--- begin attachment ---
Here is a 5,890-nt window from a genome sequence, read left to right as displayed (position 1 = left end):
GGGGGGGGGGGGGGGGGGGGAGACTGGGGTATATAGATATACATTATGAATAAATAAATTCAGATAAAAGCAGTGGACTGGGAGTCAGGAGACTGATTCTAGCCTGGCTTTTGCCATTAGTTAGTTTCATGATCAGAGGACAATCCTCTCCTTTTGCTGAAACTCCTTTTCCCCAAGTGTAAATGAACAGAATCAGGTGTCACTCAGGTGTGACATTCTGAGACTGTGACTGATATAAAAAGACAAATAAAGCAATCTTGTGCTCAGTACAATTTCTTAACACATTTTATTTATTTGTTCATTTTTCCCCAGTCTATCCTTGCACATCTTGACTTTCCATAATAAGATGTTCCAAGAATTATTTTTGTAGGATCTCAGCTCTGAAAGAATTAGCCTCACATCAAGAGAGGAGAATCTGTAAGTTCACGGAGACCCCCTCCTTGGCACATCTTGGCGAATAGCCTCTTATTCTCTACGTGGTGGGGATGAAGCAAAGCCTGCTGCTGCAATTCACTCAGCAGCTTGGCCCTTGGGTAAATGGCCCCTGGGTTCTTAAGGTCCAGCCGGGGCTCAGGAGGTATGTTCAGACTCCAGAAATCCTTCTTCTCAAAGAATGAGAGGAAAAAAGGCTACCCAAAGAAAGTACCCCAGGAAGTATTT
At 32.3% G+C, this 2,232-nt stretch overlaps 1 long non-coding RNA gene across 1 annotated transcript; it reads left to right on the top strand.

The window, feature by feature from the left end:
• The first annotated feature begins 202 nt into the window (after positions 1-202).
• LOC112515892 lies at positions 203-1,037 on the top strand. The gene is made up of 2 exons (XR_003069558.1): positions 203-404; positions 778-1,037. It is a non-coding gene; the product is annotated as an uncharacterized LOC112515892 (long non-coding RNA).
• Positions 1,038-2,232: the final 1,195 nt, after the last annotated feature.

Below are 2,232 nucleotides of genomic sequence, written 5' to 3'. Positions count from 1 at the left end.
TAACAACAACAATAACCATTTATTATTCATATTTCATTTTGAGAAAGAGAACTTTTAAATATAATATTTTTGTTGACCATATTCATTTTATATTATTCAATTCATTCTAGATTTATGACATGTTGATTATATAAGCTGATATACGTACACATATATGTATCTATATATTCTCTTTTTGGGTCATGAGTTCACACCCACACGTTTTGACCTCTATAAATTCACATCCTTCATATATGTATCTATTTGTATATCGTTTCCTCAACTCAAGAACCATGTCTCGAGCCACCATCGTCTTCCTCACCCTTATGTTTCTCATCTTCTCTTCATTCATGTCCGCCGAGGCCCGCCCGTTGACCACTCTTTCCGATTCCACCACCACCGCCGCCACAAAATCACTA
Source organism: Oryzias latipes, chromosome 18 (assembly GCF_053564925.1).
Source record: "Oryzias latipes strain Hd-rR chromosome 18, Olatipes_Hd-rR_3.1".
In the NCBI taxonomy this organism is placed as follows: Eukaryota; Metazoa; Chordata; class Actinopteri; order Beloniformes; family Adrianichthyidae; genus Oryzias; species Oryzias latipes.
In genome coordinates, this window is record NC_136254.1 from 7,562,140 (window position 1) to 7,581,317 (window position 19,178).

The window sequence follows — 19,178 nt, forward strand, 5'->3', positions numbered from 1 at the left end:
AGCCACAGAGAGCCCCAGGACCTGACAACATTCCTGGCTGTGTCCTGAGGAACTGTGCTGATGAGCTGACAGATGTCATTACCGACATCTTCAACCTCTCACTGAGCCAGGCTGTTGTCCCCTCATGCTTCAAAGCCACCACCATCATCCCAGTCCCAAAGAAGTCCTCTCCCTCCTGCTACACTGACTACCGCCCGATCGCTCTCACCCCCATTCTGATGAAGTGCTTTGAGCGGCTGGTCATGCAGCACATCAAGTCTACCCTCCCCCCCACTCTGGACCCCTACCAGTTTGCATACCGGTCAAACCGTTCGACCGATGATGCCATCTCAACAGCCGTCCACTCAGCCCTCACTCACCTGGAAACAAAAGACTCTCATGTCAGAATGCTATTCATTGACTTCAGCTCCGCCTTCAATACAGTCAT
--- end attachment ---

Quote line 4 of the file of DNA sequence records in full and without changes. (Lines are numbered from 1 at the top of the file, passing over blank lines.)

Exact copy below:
The window, feature by feature from the left end: